Fear of Hospital Falls Keeps Patients Immobile

Although falls are the leading cause of hospitalization for older adults and injuries resulting from falls frequently bring about a loss of independence, hospitals are so concerned about elderly patients falling, seniors are increasingly becoming immobile as a result of precautions that keep them from daily activity.   And because muscle strength weakens quickly when a patient is bedridden, elderly adults who don’t get up and moving are at increased risk for falls and re-admission to hospital.  

Sometimes referred to as “PJ Paralysis”, patients who are not getting up out of bed regularly can not only lose strength, but hours in bed can decrease lung capacity leading to infection and also result in bedsores.  But because hospitals and nurses face penalties when a patient under their care has a fall, staff is instructed to prevent patients from getting out of bed independently; the use of alarms is common but hasn’t been proven to prevent falls. And with nurses and aides stretched thin, there is often not enough staff to escort patients on daily walks. 

In some hospitals, the help of volunteers to get patients moving and walking has been found to aid in fall prevention, increase mobility and improve well-being.  It’s time-consuming to get elderly patients properly attired and ready to get up and moving; IV lines or catheters and walkers can make moving a challenge and it takes an understanding and well-trained nurse, aid or volunteer to help seniors stay mobile in hospital.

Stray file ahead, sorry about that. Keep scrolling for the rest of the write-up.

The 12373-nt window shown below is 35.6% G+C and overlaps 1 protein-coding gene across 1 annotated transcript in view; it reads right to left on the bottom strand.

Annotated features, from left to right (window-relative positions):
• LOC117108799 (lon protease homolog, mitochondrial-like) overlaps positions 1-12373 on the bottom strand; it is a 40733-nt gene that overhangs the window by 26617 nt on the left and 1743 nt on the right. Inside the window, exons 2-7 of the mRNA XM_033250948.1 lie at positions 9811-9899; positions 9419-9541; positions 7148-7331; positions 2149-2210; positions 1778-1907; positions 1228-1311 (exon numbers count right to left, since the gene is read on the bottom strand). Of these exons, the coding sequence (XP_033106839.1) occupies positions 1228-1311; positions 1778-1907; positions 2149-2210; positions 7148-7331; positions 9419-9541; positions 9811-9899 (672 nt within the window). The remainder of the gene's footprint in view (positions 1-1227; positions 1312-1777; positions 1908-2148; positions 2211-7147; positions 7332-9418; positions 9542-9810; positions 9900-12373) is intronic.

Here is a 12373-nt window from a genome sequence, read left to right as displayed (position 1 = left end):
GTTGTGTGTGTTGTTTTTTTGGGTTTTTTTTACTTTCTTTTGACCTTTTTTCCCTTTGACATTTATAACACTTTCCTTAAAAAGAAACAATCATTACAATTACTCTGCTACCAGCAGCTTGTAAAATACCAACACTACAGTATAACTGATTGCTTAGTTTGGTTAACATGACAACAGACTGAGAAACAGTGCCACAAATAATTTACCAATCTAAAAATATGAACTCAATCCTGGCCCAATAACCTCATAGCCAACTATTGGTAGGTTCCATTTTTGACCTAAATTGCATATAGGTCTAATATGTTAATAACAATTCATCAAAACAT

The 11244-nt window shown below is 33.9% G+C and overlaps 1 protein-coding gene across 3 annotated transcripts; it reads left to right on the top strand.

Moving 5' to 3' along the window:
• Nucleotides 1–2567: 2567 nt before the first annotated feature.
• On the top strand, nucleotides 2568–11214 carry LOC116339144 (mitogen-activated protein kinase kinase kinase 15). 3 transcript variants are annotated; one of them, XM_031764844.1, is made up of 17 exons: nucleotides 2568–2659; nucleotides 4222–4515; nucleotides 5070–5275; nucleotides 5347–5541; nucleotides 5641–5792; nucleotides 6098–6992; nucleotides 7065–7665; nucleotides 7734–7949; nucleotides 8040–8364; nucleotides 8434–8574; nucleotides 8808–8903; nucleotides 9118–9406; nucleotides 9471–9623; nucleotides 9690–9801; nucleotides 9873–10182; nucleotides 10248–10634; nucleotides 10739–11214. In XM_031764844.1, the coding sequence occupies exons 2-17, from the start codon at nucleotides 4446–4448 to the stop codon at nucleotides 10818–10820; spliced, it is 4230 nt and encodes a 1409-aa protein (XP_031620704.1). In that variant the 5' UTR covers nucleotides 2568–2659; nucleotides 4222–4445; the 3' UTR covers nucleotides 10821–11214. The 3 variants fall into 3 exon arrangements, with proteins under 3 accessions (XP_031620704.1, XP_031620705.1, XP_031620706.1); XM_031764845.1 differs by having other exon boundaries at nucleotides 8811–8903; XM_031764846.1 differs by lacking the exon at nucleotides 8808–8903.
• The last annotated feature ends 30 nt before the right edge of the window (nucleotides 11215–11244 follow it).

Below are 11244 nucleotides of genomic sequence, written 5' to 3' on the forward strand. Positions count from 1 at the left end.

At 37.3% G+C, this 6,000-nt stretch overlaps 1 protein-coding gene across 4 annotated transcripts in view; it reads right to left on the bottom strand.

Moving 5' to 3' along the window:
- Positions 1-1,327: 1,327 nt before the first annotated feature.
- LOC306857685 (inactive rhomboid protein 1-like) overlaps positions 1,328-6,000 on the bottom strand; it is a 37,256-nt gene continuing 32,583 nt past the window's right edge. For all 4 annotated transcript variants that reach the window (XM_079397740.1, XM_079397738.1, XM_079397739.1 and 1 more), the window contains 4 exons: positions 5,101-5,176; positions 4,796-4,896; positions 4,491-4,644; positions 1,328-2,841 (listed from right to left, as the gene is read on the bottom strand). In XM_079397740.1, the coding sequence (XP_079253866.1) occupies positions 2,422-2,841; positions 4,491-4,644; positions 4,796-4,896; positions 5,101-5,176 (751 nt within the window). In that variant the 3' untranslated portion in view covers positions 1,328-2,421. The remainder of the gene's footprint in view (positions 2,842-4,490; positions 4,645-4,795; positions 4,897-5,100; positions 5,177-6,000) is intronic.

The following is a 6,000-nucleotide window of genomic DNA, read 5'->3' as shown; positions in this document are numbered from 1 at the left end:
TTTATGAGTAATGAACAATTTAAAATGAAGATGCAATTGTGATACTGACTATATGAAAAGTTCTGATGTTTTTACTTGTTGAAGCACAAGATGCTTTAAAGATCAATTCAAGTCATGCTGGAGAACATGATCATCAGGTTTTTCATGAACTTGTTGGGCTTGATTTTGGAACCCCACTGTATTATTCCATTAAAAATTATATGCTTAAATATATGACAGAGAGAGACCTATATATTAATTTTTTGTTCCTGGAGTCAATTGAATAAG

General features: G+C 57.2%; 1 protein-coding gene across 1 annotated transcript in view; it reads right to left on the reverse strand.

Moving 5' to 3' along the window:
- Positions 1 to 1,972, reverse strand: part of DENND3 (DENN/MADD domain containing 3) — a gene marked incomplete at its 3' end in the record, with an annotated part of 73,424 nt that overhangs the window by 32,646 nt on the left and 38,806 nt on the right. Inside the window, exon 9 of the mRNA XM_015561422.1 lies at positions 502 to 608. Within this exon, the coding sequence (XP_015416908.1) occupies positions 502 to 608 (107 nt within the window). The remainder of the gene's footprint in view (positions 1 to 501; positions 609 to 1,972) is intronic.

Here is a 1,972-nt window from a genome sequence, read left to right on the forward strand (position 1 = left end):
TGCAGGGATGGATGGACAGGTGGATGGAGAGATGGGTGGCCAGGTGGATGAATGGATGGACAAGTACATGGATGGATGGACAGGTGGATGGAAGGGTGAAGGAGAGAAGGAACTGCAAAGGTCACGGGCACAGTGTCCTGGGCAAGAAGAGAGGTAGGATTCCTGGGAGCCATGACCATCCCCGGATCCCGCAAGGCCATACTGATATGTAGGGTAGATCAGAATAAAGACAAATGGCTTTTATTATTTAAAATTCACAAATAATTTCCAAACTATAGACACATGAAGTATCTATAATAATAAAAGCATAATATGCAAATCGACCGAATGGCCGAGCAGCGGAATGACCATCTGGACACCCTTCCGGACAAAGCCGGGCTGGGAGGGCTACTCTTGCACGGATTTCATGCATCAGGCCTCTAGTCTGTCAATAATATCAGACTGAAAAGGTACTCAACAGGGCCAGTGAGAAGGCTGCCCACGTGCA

According to a recent Washington Post report, getting older hospitalized patients moving is well worth the extra effort.  In a recent study, hospitalized adults over the age of 65 who walked a minimum of 275 steps each day were significantly less likely to be re-admitted to the hospital within 30 days.  

It is estimated that hospital patients spend over 84 percent of their time in bed and because older adults lose function rapidly, early mobilization can help decrease the risk for falls causing injury, reduce the length of stay in hospital and lower healthcare costs.  If you or a loved one is hospitalized, it’s vital to make sure to have mobility aids, glasses, hearing aids and appropriate attire and footwear nearby to encourage seniors to walk around.  Learn more about what family members or close friends can do to help an elderly loved one while in hospital by following this link to the Hospital Elder Life Program website.